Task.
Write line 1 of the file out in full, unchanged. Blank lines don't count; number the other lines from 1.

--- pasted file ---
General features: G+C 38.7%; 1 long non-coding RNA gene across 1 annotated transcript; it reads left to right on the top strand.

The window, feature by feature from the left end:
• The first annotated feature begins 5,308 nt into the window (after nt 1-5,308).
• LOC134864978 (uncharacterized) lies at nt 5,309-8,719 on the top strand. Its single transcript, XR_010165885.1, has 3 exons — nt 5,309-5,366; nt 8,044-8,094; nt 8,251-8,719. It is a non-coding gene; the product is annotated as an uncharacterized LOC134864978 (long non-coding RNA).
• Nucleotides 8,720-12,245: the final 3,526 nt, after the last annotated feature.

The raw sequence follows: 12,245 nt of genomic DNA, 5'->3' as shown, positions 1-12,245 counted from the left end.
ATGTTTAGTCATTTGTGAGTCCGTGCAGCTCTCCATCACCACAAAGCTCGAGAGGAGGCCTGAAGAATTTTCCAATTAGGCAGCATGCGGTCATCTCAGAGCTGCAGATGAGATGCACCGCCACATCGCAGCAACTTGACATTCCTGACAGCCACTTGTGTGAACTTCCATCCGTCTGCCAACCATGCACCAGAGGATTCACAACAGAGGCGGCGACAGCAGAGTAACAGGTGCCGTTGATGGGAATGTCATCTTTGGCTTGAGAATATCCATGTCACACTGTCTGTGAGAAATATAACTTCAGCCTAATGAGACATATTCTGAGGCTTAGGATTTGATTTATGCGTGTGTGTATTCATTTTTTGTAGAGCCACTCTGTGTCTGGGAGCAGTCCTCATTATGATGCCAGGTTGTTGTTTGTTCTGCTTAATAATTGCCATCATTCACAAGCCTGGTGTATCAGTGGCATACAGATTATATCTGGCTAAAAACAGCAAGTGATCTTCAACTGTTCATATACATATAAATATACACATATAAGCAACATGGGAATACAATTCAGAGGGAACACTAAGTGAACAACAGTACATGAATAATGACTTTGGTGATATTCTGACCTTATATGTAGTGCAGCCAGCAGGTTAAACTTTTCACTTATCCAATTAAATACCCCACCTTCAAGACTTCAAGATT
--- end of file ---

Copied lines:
General features: G+C 38.7%; 1 long non-coding RNA gene across 1 annotated transcript; it reads left to right on the top strand.